Zynerba Pharmaceuticals Inc.’s stock was slashed nearly in half June 30 as the company’s pivotal Connect-FX study for treating fragile X syndrome behavioral symptoms failed to achieve statistical significance in its primary and three key secondary endpoints.
The study did, however, achieve statistical significance in the primary endpoint of improvement at 12 weeks in treating patients in the social avoidance subscale measurement, a finding heartening enough to prompt Zynerba to say it plans to meet with the FDA to find a regulatory path forward for Zygel, the pharmaceutical-grade cannabidiol transdermal gel being studied for treating behavioral symptoms of fragile X syndrome patients.
The Connect-FX study’s primary endpoint was a measure of the change in baseline to the end of treatment, at 14 weeks, of the Aberrant Behavior Checklist-Community Fragile X factor structure, a standard parent/caregiver outcome measure often used in developmental disability clinical trials. Two of the secondary outcome measures also used the same scale with different prespecified subscales. The third secondary measure was a measurement using the Clinical Global Impressions Improvement scale, a seven-point Likert scale measuring behavioral symptomatic change at specific times compared to baseline.
The Devon, Pa.-based company’s shares (NASDAQ:ZYNE) closed down 48.4% at $3.37 Tuesday. The share price has dropped steadily in the past year. A year ago, shares went for $15.44 each.
In a preplanned ad hoc analysis of patients with full methylation of the impacted FMR1 gene, a statistically significant improvement with a “p” value of 0.02 was achieved in the primary endpoint of improvement in the social avoidance subscale of the Aberrant Behavior Checklist for fragile X in patients receiving Zygel compared to patients assigned to placebo. The median improvement in the social avoidance subscale after 12 weeks of treatment was 40% for patients on Zygel and 21.1% for patients on placebo, Armando Anido, Zynerba’s chairman and CEO, told investors on a call Tuesday morning.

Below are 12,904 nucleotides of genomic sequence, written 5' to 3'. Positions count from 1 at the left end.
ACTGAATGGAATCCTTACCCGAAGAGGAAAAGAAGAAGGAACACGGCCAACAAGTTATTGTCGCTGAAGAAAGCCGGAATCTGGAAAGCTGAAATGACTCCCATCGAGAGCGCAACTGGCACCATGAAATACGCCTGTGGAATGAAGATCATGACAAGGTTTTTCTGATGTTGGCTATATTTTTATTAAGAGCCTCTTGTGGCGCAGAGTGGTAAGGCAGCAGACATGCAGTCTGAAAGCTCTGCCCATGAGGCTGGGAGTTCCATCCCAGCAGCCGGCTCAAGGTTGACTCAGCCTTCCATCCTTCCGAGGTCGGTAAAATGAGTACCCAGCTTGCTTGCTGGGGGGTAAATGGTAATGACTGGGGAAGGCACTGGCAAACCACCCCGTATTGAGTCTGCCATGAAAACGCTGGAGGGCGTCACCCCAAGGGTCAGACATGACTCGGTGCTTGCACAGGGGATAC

“The 169 full-methylation patients represented 80% of the study population, and we believe that in the U.S., there are about 71,000 people suffering with fragile X syndrome, approximately 60% of whom have full methylation of the FMR1 gene,” Anido added.
While rare, fragile X is the most common inherited cause of intellectual disability and the most common known cause of autism. Zynerba estimates it affects one in 3,600 to 4,000 males and one in 4,000 to 6,000 females.
Regarding the Connect-FX trial, 245 patients with fragile X syndrome, all confirmed with full mutation of the FMR1 gene, were enrolled in 21 clinical sites in the U.S., Australia and New Zealand. Dosing was 250 mg or 500 mg daily. The 14-week trial included a single-blind, two-week placebo run-in period, which is often used in neuropsychiatric clinical trials to control the placebo effect, Joseph Palumbo, Zynerba’s chief medical officer, noted in Tuesday’s conference call.
Getting in front of the FDA as soon as possible with the data is a priority with Zynerba, Anido said. But there are steps he said he would rather not have to take.
“Ideally, we would prefer to not have to do an additional study,” he said. “Now we'll clearly do some work just in case that's what they come back with. But right now, I think that we believe that with a dataset that includes over 167 patients, where there is a clear differentiation on a primary endpoint as well as trends in a couple of other secondary endpoints, right, that we hopefully have a chance that we won't have to do any further studies.”
The Connect-FX study took two years to complete.